• Abstract: We propose a Communication Integrated Reconfigurable CompUting System (CIRCUS) to enable us to utilize high-speed interconnection of FPGAS from OpenCL HLS. CIRCUS makes a fused single pipeline combining the computation and the communication, which hides the communication latency by completely overlapping them. In this talk, I will show the detail of the CIRCUS system and the result of the performance evaluation. We used the Cygnus supercomputer operated by Center for Computational Sciences, University of Tsukuba, for the performance evaluation. Cygnus has 64 Bittware 520N FPGA boards (2 boards / node) and FPGAs are connected by an 8×8 2D-torus FPGA network. Bittware 520N Board equips an Intel Stratix10 FPGA, 32GB DDR4 external memory, and four QSFP28 external ports supporting up to 100Gbps.


  • 14:20-14:40 Coffee Break

  • 14:40-15:10 “Precision Tuning of the Arithmetic Units in Matrix Multiplication on FPGA” Yiyu Tan (RIKEN Center for Computational Science)
    • Abstract:


    Session 3: Mixed-precision and applications (1)

  • 15:10-15:40 “Investigation into the convergence behavior of the mixed-precision GMRES(m) method using FP64 and FP32” Takeshi Fukaya (Hokkaido University)
    • Abstract: The GMRES(m) method is one of typical iterative methods for solving a linear system with an unsymmetric sparse coefficient matrix. Based on the restart technique employed in GMRES(m), a mixed-precision variant of GMRES(m) is easily derived. In this talk, we focus on GMRES(m) using FP64 and FP32, and report the experimental evaluation of its convergence property. This is joint work with Takeshi Iwashita (Hokkaido University).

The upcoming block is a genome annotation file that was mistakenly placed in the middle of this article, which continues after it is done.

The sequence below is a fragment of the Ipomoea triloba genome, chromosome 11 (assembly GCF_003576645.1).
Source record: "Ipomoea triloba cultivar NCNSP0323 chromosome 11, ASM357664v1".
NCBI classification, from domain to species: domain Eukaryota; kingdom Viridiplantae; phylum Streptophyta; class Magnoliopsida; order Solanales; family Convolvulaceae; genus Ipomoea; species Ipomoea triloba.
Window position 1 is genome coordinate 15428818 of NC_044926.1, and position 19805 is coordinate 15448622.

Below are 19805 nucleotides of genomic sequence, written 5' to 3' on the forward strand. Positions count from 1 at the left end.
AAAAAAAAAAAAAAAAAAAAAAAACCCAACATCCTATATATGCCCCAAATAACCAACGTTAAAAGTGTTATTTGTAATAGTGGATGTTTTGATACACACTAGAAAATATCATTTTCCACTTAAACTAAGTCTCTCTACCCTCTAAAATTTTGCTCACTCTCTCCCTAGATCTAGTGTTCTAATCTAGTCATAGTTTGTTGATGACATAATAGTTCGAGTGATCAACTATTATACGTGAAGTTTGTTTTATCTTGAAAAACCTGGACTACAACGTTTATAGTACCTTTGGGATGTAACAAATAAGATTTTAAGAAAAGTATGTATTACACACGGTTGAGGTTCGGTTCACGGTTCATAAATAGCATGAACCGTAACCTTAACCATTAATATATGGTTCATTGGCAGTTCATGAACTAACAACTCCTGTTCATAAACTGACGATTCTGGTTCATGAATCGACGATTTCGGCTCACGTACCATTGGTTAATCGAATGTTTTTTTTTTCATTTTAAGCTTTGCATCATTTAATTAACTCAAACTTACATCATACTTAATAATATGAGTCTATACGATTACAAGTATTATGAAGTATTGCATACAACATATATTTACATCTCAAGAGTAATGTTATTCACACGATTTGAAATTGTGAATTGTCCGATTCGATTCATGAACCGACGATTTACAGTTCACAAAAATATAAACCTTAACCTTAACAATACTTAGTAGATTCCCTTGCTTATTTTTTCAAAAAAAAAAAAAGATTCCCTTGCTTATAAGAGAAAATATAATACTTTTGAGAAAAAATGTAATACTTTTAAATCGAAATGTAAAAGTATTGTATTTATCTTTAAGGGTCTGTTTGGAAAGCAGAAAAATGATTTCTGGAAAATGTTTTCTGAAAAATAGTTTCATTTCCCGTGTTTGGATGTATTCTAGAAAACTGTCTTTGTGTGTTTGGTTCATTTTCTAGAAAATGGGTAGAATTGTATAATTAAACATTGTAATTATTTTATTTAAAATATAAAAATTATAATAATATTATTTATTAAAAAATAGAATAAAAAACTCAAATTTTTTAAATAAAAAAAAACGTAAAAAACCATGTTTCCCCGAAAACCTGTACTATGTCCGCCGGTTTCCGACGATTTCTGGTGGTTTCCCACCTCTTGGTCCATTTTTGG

• 15:40-15:50 Coffee Break

  • 15:50-16:20 “Implementation binary128 version of semidefinite programming solver” Maho Nakata (RIKEN ACCC) and Naohito Nakasato (University of Aizu)
    • Abstract: Semidefinite programming is an important optimization problem, and higher precision than binary64 (double precision) is required for several applications. We implemented and evaluated a binary128 version of semidefinite programming solver on PC, a step toward to use hardware-implemented binary128 on FPGAs.


  • 16:20-17:00 “An a posteriori verification method for generalized real-symmetric eigenvalue problems in large-scale electronic state calculations”(presentation cancelled) Takeo Hoshi (Tottori University)
    • Abstract: An a posteriori verification method is proposed for the generalized real-symmetric eigenvalue problems and is applied to densely clustered eigenvalue problems in large-scale electronic state calculations (https://arxiv.org/abs/1904.06461/). The method is realized by a two-stage process in which the approximate solution is generated by existing numerical libraries and then is verified with a moderate computational time. The procedure returns intervals containing one exact eigenvalue in each interval. Test calculations were carried out for organic device materials, and the verification method confirms that all the exact eigenvalues are well separated in the obtained intervals. The verification method will be integrated into EigenKernel (https://github.com/eigenkernel/), a middleware for various parallel solvers for the generalized eigenvalue problem. Such an a posteriori verification method will be important in future computational science.


  • 17:00-17:45 Open Discussion


Day 2: January 30, Thursday

    Session 4: Numerical verification (1)

  • 10:40-11:10 “More system independent usage of numerical verification algorithms written in high-level programming languages” Kai Torben Ohlhus (Tokyo Woman’s Christian University) (slide (PDF))